Inhibition of Activin Signaling Slows Progression of Polycystic Kidney Disease.

W.M. Leonhard, S.J. Kunnen, A.J. Plugge, A. Pasternack, B. Jianu, K. Veraar, F. El Bouazzaoui, W. Hoogaars, P ten Dijke, M.H. Breuning, E de Heer, O. Ritvos, D.J. Peters

Research output: Contribution to JournalArticleAcademicpeer-review


Autosomal dominant polycystic kidney disease (ADPKD), characterized by the formation of numerous kidney cysts, is caused byPKD1orPKD2mutations and affects 0.1% of the population. Although recent clinical studies indicate that reduction of cAMP levels slows progression of PKD, this finding has not led to an established safe and effective therapy for patients, indicating the need to find new therapeutic targets. The role of TGF-βin PKD is not clearly understood, but nuclear accumulation of phosphorylated SMAD2/3 in cyst-lining cells suggests the involvement of TGF-βsignaling in this disease. In this study, we ablated the TGF-βtype 1 receptor (also termed activin receptor-like kinase 5) in renal epithelial cells of PKD mice, which had little to no effect on the expression ofSMAD2/3target genes or the progression of PKD. Therefore, we investigated whether alternative TGF-βsuperfamily ligands account for SMAD2/3 activation in cystic epithelial cells. Activins are members of the TGF-βsuperfamily and drive SMAD2/3 phosphorylationviaactivin receptors, but activins have not been studied in the context of PKD. Mice with PKD had increased expression of activin ligands, even at early stages of disease. In addition, treatment with a soluble activin receptor IIB fusion (sActRIIB-Fc) protein, which acts as a soluble trap to sequester activin ligands, effectively inhibited cyst formation in three distinct mouse models of PKD. These data point to activin signaling as a key pathway in PKD and a promising target for therapy.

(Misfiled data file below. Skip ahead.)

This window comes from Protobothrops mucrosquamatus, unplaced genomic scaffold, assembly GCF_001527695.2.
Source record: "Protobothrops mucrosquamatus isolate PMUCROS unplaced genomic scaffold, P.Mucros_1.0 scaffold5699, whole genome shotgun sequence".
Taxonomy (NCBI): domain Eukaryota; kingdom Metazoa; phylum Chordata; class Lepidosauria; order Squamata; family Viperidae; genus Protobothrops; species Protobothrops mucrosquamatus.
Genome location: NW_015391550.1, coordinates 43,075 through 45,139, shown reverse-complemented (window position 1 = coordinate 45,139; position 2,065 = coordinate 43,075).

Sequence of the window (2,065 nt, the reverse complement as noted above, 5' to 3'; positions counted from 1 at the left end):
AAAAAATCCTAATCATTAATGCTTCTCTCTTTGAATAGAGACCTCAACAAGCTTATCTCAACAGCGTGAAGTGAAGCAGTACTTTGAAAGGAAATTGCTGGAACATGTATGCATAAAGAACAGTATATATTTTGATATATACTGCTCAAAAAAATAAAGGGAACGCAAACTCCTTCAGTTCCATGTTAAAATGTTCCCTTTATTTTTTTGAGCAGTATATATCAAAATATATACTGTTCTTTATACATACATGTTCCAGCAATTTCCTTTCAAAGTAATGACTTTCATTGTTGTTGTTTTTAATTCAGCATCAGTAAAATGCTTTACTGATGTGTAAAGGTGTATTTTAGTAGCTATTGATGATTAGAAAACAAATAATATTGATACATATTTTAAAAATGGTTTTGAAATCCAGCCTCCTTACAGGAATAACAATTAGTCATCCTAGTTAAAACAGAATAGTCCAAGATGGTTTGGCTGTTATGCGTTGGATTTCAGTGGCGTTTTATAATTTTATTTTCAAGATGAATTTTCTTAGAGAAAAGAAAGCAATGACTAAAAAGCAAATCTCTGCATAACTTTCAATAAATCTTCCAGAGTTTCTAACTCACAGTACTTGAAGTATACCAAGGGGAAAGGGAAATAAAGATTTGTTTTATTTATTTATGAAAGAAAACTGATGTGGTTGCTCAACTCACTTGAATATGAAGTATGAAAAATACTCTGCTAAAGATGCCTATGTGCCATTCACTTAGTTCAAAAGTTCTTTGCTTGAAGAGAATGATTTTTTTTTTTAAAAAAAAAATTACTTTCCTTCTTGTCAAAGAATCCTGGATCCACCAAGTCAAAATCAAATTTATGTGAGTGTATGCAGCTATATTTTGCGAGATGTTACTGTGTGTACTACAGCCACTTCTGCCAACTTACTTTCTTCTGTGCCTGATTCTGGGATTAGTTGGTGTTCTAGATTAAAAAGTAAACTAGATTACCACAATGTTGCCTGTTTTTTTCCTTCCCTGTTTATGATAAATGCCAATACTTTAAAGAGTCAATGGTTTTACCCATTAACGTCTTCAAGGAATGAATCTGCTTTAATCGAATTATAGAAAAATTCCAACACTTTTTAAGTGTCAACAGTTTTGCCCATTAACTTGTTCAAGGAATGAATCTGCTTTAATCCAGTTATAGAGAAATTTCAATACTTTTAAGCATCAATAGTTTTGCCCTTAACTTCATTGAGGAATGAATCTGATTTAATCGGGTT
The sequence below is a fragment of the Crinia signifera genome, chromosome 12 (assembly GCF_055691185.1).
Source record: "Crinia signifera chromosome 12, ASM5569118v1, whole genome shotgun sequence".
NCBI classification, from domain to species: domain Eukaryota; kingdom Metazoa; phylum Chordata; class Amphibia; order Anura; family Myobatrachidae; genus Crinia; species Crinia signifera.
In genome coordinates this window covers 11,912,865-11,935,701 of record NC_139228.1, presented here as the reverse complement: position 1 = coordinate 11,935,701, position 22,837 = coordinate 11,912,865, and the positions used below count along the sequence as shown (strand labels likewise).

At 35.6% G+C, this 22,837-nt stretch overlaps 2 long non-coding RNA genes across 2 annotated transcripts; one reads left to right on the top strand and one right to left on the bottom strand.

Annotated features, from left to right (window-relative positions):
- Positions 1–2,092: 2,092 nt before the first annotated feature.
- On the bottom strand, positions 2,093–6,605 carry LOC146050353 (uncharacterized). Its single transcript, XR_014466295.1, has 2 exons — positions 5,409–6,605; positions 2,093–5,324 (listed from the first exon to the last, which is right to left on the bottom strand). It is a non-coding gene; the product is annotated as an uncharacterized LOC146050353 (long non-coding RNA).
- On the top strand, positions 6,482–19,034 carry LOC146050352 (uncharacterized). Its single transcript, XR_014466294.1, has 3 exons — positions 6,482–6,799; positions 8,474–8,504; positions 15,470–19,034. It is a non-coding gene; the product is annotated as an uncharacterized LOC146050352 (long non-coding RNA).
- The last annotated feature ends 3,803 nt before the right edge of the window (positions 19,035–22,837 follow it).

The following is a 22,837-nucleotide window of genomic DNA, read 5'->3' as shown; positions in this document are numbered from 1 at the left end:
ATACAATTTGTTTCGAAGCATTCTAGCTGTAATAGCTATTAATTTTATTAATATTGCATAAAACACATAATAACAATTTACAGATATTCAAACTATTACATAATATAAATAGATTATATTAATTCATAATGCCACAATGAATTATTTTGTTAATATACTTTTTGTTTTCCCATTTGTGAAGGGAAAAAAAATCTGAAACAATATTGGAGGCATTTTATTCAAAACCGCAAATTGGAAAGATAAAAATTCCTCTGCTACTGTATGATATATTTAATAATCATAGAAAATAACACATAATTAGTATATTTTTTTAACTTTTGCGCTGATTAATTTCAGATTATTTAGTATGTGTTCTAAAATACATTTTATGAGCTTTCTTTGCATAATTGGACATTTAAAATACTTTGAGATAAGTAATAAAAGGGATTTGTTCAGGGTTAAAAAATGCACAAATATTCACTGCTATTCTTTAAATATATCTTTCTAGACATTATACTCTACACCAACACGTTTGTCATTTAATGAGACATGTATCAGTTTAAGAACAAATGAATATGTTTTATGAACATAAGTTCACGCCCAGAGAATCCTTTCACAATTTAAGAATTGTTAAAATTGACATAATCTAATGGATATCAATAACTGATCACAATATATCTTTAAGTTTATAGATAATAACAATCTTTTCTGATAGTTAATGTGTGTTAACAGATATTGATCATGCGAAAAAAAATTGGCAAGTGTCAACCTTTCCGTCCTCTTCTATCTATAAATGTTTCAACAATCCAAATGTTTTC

Original languageEnglish
Pages (from-to)3589-3599
JournalJournal of the American Society of Nephrology
Issue number12
Publication statusPublished - 2016


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